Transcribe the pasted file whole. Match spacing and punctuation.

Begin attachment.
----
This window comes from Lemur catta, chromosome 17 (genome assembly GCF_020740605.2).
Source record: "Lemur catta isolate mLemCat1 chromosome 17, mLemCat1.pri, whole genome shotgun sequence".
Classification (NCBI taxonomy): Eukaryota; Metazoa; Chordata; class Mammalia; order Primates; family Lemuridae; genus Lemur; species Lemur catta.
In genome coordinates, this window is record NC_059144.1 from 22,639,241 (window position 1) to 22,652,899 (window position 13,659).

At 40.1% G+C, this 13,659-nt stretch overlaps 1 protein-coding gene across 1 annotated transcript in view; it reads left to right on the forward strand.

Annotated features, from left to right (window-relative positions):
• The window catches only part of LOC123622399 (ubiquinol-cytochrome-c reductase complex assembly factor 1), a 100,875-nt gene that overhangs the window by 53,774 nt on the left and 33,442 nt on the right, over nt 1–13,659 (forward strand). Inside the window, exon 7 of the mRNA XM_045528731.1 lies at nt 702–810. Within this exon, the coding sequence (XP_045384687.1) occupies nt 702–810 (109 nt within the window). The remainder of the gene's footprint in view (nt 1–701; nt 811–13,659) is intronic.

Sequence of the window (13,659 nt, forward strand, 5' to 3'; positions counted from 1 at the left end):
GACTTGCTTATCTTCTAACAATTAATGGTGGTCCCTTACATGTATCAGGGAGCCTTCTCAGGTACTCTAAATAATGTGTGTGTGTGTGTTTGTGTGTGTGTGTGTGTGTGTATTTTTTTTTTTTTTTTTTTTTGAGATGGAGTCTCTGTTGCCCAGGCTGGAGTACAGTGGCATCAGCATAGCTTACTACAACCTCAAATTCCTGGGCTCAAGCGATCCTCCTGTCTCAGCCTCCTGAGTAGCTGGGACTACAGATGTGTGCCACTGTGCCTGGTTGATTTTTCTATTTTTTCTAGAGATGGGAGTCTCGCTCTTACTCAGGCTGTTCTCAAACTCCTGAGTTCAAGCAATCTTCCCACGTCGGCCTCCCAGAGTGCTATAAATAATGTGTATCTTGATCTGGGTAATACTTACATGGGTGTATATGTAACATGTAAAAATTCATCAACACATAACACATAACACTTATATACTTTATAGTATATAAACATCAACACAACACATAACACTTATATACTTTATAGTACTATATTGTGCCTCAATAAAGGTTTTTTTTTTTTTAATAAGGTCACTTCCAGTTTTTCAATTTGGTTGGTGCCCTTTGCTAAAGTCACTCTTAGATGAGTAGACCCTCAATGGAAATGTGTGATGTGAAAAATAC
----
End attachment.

This window comes from Lemur catta, chromosome 17 (genome assembly GCF_020740605.2).
Source record: "Lemur catta isolate mLemCat1 chromosome 17, mLemCat1.pri, whole genome shotgun sequence".
Classification (NCBI taxonomy): Eukaryota; Metazoa; Chordata; class Mammalia; order Primates; family Lemuridae; genus Lemur; species Lemur catta.
In genome coordinates, this window is record NC_059144.1 from 22,639,241 (window position 1) to 22,652,899 (window position 13,659).

At 40.1% G+C, this 13,659-nt stretch overlaps 1 protein-coding gene across 1 annotated transcript in view; it reads left to right on the forward strand.

Annotated features, from left to right (window-relative positions):
• The window catches only part of LOC123622399 (ubiquinol-cytochrome-c reductase complex assembly factor 1), a 100,875-nt gene that overhangs the window by 53,774 nt on the left and 33,442 nt on the right, over nt 1–13,659 (forward strand). Inside the window, exon 7 of the mRNA XM_045528731.1 lies at nt 702–810. Within this exon, the coding sequence (XP_045384687.1) occupies nt 702–810 (109 nt within the window). The remainder of the gene's footprint in view (nt 1–701; nt 811–13,659) is intronic.

Sequence of the window (13,659 nt, forward strand, 5' to 3'; positions counted from 1 at the left end):
GACTTGCTTATCTTCTAACAATTAATGGTGGTCCCTTACATGTATCAGGGAGCCTTCTCAGGTACTCTAAATAATGTGTGTGTGTGTGTTTGTGTGTGTGTGTGTGTGTGTATTTTTTTTTTTTTTTTTTTTTGAGATGGAGTCTCTGTTGCCCAGGCTGGAGTACAGTGGCATCAGCATAGCTTACTACAACCTCAAATTCCTGGGCTCAAGCGATCCTCCTGTCTCAGCCTCCTGAGTAGCTGGGACTACAGATGTGTGCCACTGTGCCTGGTTGATTTTTCTATTTTTTCTAGAGATGGGAGTCTCGCTCTTACTCAGGCTGTTCTCAAACTCCTGAGTTCAAGCAATCTTCCCACGTCGGCCTCCCAGAGTGCTATAAATAATGTGTATCTTGATCTGGGTAATACTTACATGGGTGTATATGTAACATGTAAAAATTCATCAACACATAACACATAACACTTATATACTTTATAGTATATAAACATCAACACAACACATAACACTTATATACTTTATAGTACTATATTGTGCCTCAATAAAGGTTTTTTTTTTTTTAATAAGGTCACTTCCAGTTTTTCAATTTGGTTGGTGCCCTTTGCTAAAGTCACTCTTAGATGAGTAGACCCTCAATGGAAATGTGTGATGTGAAAAATAC